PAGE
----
When you stop believing The Voice, when you know it isn't you, when you talk back to it (The Voice says, You are selfish and shallow, with a dry, withered heart and an elephant-skin-neck and you say, Uh-huh, right, so what else is new? or Honey, sounds like you need a couple dozen margaritas) -- you are free. You have access to yourself and every thing The Voice pretends to offer, but doesn't: clarity, intelligence, strength, joy, compassion, curiosity, love. When you stop responding to the continual comments on your thighs, your value, your very existence, then you can ask yourself if you are comfortable at this weight; if you feel healthy, energetic, awake. And if the answer is no, you can ask yourself what you could do about it that would fit into your day-to-day life. What you can live with, what you can maintain. What feels good, what stirs your heart. And you can give that answer in your own voice.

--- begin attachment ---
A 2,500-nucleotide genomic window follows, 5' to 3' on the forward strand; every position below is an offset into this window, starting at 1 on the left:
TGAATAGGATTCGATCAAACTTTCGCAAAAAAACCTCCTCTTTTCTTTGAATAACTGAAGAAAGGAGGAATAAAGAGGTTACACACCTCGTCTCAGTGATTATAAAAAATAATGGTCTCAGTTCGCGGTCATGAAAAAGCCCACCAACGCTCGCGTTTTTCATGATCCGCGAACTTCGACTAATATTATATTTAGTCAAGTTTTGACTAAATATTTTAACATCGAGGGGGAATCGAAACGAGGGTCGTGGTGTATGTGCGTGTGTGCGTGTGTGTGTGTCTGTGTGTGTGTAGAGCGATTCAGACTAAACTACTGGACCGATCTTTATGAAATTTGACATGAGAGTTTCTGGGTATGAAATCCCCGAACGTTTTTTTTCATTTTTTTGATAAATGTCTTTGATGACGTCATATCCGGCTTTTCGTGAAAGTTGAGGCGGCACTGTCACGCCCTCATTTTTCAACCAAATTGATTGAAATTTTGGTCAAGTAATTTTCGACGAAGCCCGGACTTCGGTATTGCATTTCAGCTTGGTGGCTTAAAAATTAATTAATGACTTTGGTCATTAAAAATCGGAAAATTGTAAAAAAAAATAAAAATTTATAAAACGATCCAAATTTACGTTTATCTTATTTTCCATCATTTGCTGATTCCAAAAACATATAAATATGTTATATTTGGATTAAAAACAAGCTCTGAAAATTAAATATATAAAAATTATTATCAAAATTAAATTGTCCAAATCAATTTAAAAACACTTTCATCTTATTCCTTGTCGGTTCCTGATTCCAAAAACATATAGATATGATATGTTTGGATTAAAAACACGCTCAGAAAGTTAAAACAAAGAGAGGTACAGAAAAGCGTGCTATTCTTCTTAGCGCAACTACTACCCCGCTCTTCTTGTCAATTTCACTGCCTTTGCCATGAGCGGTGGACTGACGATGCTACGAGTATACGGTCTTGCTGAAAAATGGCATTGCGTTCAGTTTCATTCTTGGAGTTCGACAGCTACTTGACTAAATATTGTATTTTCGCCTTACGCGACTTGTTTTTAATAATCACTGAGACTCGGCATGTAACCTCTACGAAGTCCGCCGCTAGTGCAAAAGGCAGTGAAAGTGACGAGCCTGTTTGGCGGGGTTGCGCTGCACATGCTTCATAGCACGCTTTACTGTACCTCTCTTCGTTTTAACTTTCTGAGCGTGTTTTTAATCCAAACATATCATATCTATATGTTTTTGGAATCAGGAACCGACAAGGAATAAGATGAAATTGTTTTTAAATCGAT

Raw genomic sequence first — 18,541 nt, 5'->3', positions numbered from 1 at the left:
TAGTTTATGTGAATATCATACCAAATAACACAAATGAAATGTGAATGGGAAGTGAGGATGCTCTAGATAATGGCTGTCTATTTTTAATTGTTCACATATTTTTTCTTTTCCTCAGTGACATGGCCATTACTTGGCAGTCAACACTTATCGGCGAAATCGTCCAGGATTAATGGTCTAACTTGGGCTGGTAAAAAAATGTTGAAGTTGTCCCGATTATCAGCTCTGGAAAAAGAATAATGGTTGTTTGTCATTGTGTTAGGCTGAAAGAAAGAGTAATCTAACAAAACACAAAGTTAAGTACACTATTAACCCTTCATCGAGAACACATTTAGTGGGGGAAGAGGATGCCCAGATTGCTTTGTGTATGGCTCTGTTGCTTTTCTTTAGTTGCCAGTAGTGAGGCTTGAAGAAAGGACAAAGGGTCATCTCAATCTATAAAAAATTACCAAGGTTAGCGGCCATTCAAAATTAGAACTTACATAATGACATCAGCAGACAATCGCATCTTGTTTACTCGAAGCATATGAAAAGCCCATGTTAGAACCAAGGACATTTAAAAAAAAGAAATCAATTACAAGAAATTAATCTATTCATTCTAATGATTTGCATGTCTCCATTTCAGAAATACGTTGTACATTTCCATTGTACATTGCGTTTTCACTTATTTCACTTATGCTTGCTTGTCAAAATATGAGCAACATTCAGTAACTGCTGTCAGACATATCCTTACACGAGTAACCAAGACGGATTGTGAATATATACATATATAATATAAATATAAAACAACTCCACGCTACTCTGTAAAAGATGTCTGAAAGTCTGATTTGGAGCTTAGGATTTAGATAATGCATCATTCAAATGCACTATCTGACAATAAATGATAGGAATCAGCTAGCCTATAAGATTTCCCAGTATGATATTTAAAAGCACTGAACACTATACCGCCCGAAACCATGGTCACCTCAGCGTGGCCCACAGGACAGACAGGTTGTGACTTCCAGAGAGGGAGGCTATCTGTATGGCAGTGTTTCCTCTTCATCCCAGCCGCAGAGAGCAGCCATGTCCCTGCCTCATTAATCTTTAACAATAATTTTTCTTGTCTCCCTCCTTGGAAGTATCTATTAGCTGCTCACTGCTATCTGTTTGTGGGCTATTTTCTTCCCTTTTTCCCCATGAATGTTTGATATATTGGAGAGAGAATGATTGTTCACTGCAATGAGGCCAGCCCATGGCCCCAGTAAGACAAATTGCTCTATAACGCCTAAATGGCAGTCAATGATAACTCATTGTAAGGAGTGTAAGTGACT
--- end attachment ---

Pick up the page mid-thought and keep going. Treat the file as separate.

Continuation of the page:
If this article resonates with you, you can learn a whole new way to relate to food – and explore the foundation upon which you build your life and your relationships – at my next 6-day intensive retreat in Pacific Grove, CA this November 8-13, 2016.
You’ll learn the tools of inquiry, body-sensing, meditation and the Eating Guidelines that are the basis of the journey itself. Rather than getting rid of your conflicted relationship with food, you will become aware of what’s standing in your way. You will learn to welcome what is already here, contact the part of yourself that is fresh and alive, and live the life you truly want.
Space is open at this life-changing retreat for you. Join us. For information, call our retreat manager Judy Ross at 703-401-0871. Or click here: http://retreats.geneenroth.com/fall/